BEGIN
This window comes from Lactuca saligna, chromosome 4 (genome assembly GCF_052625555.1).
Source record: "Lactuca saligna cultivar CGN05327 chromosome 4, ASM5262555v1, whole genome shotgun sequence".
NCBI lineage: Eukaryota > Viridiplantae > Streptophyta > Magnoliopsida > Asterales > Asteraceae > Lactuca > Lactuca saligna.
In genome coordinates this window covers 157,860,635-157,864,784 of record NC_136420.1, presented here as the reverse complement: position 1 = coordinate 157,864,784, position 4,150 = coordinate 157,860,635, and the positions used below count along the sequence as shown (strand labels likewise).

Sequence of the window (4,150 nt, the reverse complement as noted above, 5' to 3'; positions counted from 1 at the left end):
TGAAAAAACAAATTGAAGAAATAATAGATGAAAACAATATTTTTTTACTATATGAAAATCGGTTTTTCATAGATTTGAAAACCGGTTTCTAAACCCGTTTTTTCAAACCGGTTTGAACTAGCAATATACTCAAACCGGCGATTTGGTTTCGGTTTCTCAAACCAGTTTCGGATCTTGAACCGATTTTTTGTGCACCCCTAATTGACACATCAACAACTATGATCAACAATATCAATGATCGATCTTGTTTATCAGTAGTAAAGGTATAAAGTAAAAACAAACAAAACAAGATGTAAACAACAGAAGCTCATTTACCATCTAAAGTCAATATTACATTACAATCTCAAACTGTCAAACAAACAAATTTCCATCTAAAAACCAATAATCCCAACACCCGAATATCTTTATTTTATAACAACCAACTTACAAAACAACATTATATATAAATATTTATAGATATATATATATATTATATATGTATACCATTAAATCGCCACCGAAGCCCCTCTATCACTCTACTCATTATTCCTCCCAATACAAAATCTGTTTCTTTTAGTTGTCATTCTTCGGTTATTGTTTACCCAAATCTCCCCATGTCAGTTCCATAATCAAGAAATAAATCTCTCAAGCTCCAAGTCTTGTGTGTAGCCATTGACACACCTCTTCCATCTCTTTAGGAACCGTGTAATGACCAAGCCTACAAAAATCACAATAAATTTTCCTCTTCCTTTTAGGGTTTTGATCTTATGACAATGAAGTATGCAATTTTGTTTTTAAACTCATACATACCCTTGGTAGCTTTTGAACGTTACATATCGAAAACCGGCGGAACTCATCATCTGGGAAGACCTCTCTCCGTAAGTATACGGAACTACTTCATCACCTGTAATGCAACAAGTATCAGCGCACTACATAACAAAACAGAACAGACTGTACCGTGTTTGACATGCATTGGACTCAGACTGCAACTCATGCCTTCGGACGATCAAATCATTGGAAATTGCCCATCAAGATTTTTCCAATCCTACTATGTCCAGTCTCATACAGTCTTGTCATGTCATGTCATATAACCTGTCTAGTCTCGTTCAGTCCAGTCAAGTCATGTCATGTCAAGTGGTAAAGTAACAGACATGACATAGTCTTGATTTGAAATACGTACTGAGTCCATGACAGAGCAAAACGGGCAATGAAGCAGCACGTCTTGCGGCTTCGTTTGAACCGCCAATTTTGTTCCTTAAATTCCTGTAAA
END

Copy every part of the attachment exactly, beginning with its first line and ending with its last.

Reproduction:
This window comes from Lactuca saligna, chromosome 4 (genome assembly GCF_052625555.1).
Source record: "Lactuca saligna cultivar CGN05327 chromosome 4, ASM5262555v1, whole genome shotgun sequence".
NCBI lineage: Eukaryota > Viridiplantae > Streptophyta > Magnoliopsida > Asterales > Asteraceae > Lactuca > Lactuca saligna.
In genome coordinates this window covers 157,860,635-157,864,784 of record NC_136420.1, presented here as the reverse complement: position 1 = coordinate 157,864,784, position 4,150 = coordinate 157,860,635, and the positions used below count along the sequence as shown (strand labels likewise).

Sequence of the window (4,150 nt, the reverse complement as noted above, 5' to 3'; positions counted from 1 at the left end):
TGAAAAAACAAATTGAAGAAATAATAGATGAAAACAATATTTTTTTACTATATGAAAATCGGTTTTTCATAGATTTGAAAACCGGTTTCTAAACCCGTTTTTTCAAACCGGTTTGAACTAGCAATATACTCAAACCGGCGATTTGGTTTCGGTTTCTCAAACCAGTTTCGGATCTTGAACCGATTTTTTGTGCACCCCTAATTGACACATCAACAACTATGATCAACAATATCAATGATCGATCTTGTTTATCAGTAGTAAAGGTATAAAGTAAAAACAAACAAAACAAGATGTAAACAACAGAAGCTCATTTACCATCTAAAGTCAATATTACATTACAATCTCAAACTGTCAAACAAACAAATTTCCATCTAAAAACCAATAATCCCAACACCCGAATATCTTTATTTTATAACAACCAACTTACAAAACAACATTATATATAAATATTTATAGATATATATATATATTATATATGTATACCATTAAATCGCCACCGAAGCCCCTCTATCACTCTACTCATTATTCCTCCCAATACAAAATCTGTTTCTTTTAGTTGTCATTCTTCGGTTATTGTTTACCCAAATCTCCCCATGTCAGTTCCATAATCAAGAAATAAATCTCTCAAGCTCCAAGTCTTGTGTGTAGCCATTGACACACCTCTTCCATCTCTTTAGGAACCGTGTAATGACCAAGCCTACAAAAATCACAATAAATTTTCCTCTTCCTTTTAGGGTTTTGATCTTATGACAATGAAGTATGCAATTTTGTTTTTAAACTCATACATACCCTTGGTAGCTTTTGAACGTTACATATCGAAAACCGGCGGAACTCATCATCTGGGAAGACCTCTCTCCGTAAGTATACGGAACTACTTCATCACCTGTAATGCAACAAGTATCAGCGCACTACATAACAAAACAGAACAGACTGTACCGTGTTTGACATGCATTGGACTCAGACTGCAACTCATGCCTTCGGACGATCAAATCATTGGAAATTGCCCATCAAGATTTTTCCAATCCTACTATGTCCAGTCTCATACAGTCTTGTCATGTCATGTCATATAACCTGTCTAGTCTCGTTCAGTCCAGTCAAGTCATGTCATGTCAAGTGGTAAAGTAACAGACATGACATAGTCTTGATTTGAAATACGTACTGAGTCCATGACAGAGCAAAACGGGCAATGAAGCAGCACGTCTTGCGGCTTCGTTTGAACCGCCAATTTTGTTCCTTAAATTCCTGTAAA